The holiday season is almost upon us. In fact, the other day I went to the IKEA store to pick up some items and found the large area before the cash registers -- their version of the retail end-cap -- filled with cheery and fun-looking Christmas decorations.
Retailers with stores and without a digital strategy may be getting coal in their stocking come January.
Pure eCommerce companies will need to have a very specific and compelling value proposition to offer, including a stellar experience at every touch point. Because when it comes to providing a good experience, the line between digital only and digital plus in store has blurred significantly.
Back to the future
The winner is situational, as the Amazon vs. brick-and-mortar companies is demonstrating.
Immediacy is worth paying for, and Amazon now delivers it to a locker in a local grocery or drugstore potentially near you. It's so simple and convenient that the only friction may be the program has not been rolled out in your area.
A move that is forcing retailers to work even harder to counter the in store price check comparisons using the Price Check app Amazon rolled out last year. Which was coupled with an additional 5 percent discount up to $5 on certain items just in time for Christmas.
Amazon’s Price Check app works in four ways -- scan a barcode, snap a picture, say the product name, or type your search. For example, take a picture, and Price Check instantly matches it to an item in Amazon’s inventory.
Walmart, Best Buy, and Target are fighting back.
Living up to its cheap-and-chic brand strategy, Target is once again partnering with a number of designers to offer exclusive collections at its stores.
This time, the partner is luxury retailer Neiman Marcus. Neiman is looking for its silver lining. Target maintains its in store exclusivity while it keeps an eye on its real competitor in the fashion category -- H&M.
Mix and match
Shoppers do mix and match beyond price points and digital/in store.
The inherent desire to hunt together with friends for deals is also driving the blurring of digital media and social technologies -- first screen, second screen, or different phase and context for the transaction?
In the eyes of beauty brand Sephora, the in store/digital line looks more and more like a loop with the customer at the center. Plenty of social touch points and digital conversion opportunities are on the Web site and mobile experiences, as well as in social networks, through personalized emails.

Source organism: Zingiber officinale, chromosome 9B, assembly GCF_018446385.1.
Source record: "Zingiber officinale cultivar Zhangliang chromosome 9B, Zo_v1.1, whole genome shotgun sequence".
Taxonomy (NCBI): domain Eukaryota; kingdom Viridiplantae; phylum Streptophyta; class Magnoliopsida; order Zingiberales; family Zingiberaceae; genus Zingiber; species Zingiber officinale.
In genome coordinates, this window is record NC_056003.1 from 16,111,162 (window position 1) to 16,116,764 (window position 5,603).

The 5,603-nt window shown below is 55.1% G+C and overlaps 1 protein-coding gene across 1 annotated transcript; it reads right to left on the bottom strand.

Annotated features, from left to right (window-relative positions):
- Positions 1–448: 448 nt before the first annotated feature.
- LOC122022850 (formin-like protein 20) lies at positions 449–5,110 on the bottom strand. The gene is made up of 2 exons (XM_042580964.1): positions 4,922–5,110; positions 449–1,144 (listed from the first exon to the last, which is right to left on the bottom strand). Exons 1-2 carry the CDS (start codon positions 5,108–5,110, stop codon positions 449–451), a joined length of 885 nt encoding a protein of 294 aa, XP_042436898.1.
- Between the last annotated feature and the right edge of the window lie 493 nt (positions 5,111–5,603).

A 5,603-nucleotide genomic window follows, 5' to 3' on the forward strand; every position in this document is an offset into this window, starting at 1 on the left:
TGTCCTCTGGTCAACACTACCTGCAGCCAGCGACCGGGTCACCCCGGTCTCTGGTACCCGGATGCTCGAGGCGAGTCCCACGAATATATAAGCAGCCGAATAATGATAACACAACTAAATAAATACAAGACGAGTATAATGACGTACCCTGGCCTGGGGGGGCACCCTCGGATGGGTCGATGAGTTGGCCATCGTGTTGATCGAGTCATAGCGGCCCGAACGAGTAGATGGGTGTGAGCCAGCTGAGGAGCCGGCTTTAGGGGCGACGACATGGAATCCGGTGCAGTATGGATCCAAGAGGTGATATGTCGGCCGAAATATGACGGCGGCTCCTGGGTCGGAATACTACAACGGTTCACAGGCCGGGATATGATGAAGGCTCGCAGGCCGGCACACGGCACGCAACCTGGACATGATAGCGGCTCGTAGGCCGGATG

A strong customer loyalty program delivered in store or through email encourages the mix and match approach by offering sampling of its product lines. In turn, conversion data feeds the company's ability to manage its supply chain intelligently.
The only blemish from my direct experience with the brand so far has been the frequency of emails -- roughly one every three days. It may force me to unsubscribe altogether, and that would be a shame.
In fact, given the right incentives and with varying degrees of transparency, shoppers have become somewhat accustomed to trading their digital footprint (and resulting data) in digital and social networks in exchange for additional access and discounts.
While we're still addressing the moving line between trust and privacy and its effect on promises, location-based applications have been trying to close the gap between digital and in store. Location analytics company Placed has just launched Placed Panels, an app that looks to bridge digital and in store.
Here's how it works, Greg Sterling says:
Merchants gain insight into where their customers go and whether they actually visit the merchant’s locations, what competitive businesses are visited and what other real-world brand or merchant affinities their customers have have.
Placed Panels requires a triple opt-in and its customer analytics reports are currently free. It basically treats the mall as your screen, complete with heat map of where the shopper who opted-in is going. Which may prompt us to redesign the mall experience based upon how people are using the space.
Digital, social, online, in store -- we're in for an interesting holiday season.
PS: this marks post number 2,000 at Conversation Agent.
Valeria is an experienced listener. She is also frequent speaker at conferences and companies on a variety of topics. To book her for a speaking engagement click here.